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Blue Ice

Blue ice was the name given to methamphetamine of supposed ultra-high quality on the television show called Breaking Bad. In reality, regular old ‘tweeker’ meth is streeted to the gullible and addicted in several different colors, blue not being the mythical best quality. If quality can be used to describe the purity of something so poisonously dangerous. Color, in the making of meth, comes only from impurities (like the coating on pills reduced to form it), whereas pure meth is milky white, if it is refined to that degree of chemical purity.

Why is it important to know anything about this highly destructive drug? Because it is being brewed right here in downtown Lake Geneva. Six months ago a meth lab was busted that had been set up in a rental house fronting Broad Street, not far from where Kwik Trip now sits. On Monday the Lake Geneva Police Department busted a second meth lab, this one set up in one of the rental condominiums of the Cove. That’s right, the Cove, located on Center Street, right next to Sprecher’s Restaurant. How was this second meth lab discovered, virtually downtown, in only a few months? The usual drug and alcohol hours approached (between midnight and four a.m.) and a call came into the police at about three in the morning.

A woman was calling for assistance, suffering from severe burns. The Lake Geneva Police and fire department responded to the Mill Street Hotel. At about the same time a call came in to respond to the Cove, right next door, because of an ongoing fire. The police and fire responded to that location, as well. The woman was transported to St. Mary’s hospital in Milwaukee, and the fire was put out. In the meantime, officers at the fire scene found Patrick M. McBean of Lake Geneva. This meth lab was in the unit where the fire took place. McBean was arrested, tossed into the drunk tank, and then transported to Walworth County lock up awaiting charges for possession, paraphernalia, manufacturing drugs and bail jumping (he was on the run from the police while cooking the meth, which would only make sense to a meth addict).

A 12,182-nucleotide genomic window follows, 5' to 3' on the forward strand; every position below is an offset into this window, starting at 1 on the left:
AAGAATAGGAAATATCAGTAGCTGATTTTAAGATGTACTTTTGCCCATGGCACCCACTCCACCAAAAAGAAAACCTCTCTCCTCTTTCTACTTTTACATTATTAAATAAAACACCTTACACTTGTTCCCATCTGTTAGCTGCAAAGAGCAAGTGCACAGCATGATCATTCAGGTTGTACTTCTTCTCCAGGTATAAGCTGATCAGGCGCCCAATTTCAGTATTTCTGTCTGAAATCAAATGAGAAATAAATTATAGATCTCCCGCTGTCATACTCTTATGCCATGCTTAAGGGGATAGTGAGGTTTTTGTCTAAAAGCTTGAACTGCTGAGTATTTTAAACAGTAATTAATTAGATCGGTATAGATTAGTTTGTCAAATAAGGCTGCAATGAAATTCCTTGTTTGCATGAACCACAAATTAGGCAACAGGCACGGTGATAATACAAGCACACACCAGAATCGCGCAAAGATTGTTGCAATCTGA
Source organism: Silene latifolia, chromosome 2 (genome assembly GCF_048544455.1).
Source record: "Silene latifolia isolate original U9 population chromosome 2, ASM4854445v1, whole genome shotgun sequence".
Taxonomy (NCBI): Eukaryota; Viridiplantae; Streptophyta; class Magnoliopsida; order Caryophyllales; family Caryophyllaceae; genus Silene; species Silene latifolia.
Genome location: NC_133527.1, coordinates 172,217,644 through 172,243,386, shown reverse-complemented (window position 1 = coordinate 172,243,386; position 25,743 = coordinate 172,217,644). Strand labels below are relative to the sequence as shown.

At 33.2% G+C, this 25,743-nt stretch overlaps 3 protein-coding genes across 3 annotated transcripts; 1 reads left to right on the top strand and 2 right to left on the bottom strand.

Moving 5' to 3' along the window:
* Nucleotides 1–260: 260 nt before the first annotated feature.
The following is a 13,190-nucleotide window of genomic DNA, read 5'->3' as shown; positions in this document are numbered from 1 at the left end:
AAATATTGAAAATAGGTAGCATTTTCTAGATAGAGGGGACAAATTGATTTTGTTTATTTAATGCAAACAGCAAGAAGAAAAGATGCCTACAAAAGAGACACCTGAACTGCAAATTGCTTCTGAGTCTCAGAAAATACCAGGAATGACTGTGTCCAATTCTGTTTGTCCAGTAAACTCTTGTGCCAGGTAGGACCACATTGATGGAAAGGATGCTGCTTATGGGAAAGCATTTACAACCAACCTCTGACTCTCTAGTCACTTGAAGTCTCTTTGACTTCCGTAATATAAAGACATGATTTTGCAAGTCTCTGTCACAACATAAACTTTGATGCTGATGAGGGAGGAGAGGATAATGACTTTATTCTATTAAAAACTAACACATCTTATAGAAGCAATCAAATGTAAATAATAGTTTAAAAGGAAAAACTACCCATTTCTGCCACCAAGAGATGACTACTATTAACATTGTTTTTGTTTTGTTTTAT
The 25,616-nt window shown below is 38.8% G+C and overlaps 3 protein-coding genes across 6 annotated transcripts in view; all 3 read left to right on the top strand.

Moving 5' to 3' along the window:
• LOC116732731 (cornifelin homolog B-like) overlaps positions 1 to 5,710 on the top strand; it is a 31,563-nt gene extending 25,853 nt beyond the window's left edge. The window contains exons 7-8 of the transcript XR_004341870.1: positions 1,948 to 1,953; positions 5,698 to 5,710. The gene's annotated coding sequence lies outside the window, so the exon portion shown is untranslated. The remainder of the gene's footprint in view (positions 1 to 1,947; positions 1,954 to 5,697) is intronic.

One Lake Geneva firefighter, and one Cove security guard, were treated for smoke inhalation at Lakeland Medical Center, but were released in fairly good shape. Considering why is Wisconsin so popular for cooking methamphetamine? The substance that lays at the very foundation of the drug is called ephedrine (also used in cold medications). It’s illegal to sell in Illinois but legal in Wisconsin. Ephedrine can be sold by willing gas stations all over southeast Wisconsin. It costs about seven or eight dollars a bottle. Each bottle contains about 60 tabs, each tab with 25mg ephedrine HCL. This information is all over the Internet so the GSR is not revealing secret information to help out meth cooks. Usually, only two bottles can be sold legally at one time. But there are a lot of gas stations all over the southern part of the state that sell it. Is it time for Wisconsin to ban the sale of ephedrine? A couple dozen bottles of this drug can produce a pound of meth. Divided up into small cut packets, the average financial return on meth production is around five hundred dollars for every dollar spent on the ephedrine and other chemicals to cook it.

Would it be a good idea to ban ephedrine all together, as so many states have done, or should Wisconsin continue on the present course?

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